Niklas Kronwall is expected to miss about a month after a knee-on-knee collision with Montreal's Georges Laraque. (Photo by Richard Wolowicz/Getty Images)
In the latest edition of The Hockey News, the philosophy of the bodycheck was questioned and the subject of player respect broached. Both are touchy, but worthy subjects within the hockey community and rightfully so; they go hand-in-hand and are an integral part of each and every competitive game.
I’m not here to stir up another headshot debate or grind the gears of the revolutionaries, but rather to extend a discussion on the topic and share and express my point of view through the words of another, more experienced individual with far more games played, reffed and supervised than myself. Sensationalist, one-sided idealists need not read on or participate.
“I remember back when I played against (Dean) Turner, (Clark) Gillies, a bunch of really big guys, Gordie Howe, and I would run at them when I knew their head was up,” said former NHL referee and player, Paul Stewart. “Especially icon players like Howe and Bobby Hull and Frank Mahovlich, all of whom I played against in the WHA. Because of who they were, even though I knew they could handle the traffic, I still had enough respect for them and the people who paid to see them to give them a little, ‘Heads up, here I come.’ I didn’t mind bumping them, but I didn’t want to embarrass them.”
As Ken Campbell explored in our recent cover story, somewhere along the line the essence of a bodycheck morphed from separating a player from the puck to separating a player from his body.
After every big hit or injury, the idea of respect – or lack thereof – is questioned. Wayne Gretzky said the reason he didn’t put the kibosh on his trade to Los Angeles was because the game was bigger than Wayne Gretzky. Well, maybe respect for the game’s integrity is bigger than respect for the individual.
“I always use this as my litmus test: ‘What would (Jean) Beliveau do?’ ” said Stewart, who is currently the director of officiating in the ECAC. “I always thought he was the cream of the crop as far as class and I think you look at a guy like him and say, ‘Would he do what these guys are doing nowadays?’ When (Sean) Avery spouts off in the dressing room, would Beliveau do that? I don’t think so. With some of these hits, like the Vancouver one on (Steve) Moore, would Beliveau have done that? I don’t think so. You can legislate all you want on these hits, but what it comes down to is each player has to, in his own mind, have a conscience for the game, themselves and eventually for their opponent.”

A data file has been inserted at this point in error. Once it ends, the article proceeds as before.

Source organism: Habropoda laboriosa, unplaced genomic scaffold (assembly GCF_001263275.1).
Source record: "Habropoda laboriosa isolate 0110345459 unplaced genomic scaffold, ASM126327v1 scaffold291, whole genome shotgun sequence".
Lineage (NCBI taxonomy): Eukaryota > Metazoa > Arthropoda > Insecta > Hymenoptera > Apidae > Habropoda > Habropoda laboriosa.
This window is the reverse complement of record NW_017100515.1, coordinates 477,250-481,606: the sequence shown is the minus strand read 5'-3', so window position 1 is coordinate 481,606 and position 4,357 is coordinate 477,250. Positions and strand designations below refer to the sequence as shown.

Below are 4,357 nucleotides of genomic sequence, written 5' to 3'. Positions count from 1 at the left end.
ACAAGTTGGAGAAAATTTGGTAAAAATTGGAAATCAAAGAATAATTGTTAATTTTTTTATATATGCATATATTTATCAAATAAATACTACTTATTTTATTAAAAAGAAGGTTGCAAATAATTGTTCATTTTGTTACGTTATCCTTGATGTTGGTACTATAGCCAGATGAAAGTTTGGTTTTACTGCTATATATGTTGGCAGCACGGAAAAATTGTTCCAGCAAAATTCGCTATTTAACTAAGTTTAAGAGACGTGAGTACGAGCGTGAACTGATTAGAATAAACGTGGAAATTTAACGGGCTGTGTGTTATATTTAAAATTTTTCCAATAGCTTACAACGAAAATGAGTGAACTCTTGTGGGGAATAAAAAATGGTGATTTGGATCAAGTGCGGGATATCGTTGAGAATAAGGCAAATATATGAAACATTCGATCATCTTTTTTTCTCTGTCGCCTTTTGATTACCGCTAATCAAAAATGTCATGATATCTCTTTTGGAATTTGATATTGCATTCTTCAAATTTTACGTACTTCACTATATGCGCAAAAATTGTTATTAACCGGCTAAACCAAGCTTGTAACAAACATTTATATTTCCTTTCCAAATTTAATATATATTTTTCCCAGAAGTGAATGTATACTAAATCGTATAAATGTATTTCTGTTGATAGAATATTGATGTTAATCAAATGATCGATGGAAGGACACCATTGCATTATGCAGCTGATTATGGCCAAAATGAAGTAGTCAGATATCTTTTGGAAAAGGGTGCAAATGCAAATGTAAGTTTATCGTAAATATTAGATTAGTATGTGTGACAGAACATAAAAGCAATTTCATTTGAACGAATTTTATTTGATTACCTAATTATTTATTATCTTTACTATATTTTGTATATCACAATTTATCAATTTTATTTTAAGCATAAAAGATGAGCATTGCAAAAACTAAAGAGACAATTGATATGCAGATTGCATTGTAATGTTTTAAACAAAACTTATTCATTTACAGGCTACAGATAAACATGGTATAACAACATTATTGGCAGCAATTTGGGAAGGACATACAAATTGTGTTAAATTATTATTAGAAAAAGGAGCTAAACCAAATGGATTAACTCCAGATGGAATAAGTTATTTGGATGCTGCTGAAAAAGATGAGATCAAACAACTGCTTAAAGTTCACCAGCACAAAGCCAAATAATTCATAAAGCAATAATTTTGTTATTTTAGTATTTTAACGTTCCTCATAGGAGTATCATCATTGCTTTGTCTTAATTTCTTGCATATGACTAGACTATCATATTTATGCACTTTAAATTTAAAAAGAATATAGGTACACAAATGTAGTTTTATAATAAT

You see, hockey is just different. I don’t like when the argument of ‘well the NFL, the most successful league in the world, does it’ is trotted out because it’s irrelevant and diverts from the issue; they are two completely different physical sports. Respect for the opponent is one thing, but respecting the spirit of the game and purpose of a hit is another.
Sure the players are bigger, so the hits are harder now, but the dangerous ones that really make you sit back and say “whoa,” have never been accepted. In the days of old, players might have to answer an over-the-top hit with a fight, but with that act being somewhat clamped down on, the focus turns to suspensions.
There is a hockey hit and then there is an attack on a player’s safety and that is an issue new rules will not abolish. Everything is already in the book and the answer is to reel in these egregious hits and cheapshots by severely penalizing them on the ice and with supplementary discipline.
“What it comes down to is that you have a chapter and verse for supplemental discipline,” said Stewart. “If something is that egregious, just take it into a different path. You take it into a cold case court and you say two weeks after the hit: What were you thinking? I can remember when (Stephane) Richer speared (Jeff) Norton up in Montreal one night and we ended up in a meeting the next day. Norton had a perforated liver. And (former NHL executive vice-president) Brian O’Neill said to him, ‘can you tell me what you were thinking? What was the purpose of your act?’ And he had no defense.
“Realistically, that’s the perfect question. What was the purpose of what you did? I see these guys drilling guys from behind, leaving their feet, exploding out of their crouch into someone’s large numbers on their back and I shudder, I pray it’s someday not my son and lastly I hope the kid who gets hit doesn’t get hurt.
“If they can’t comply with playing the game in the fashion that is hard and clean and tough and the way Beliveau would play it, then I think they should probably be sat down.”
Rory Boylen is TheHockeyNews.com's web content specialist and a regular contributor to THN.com. His blog appears Tuesdays.
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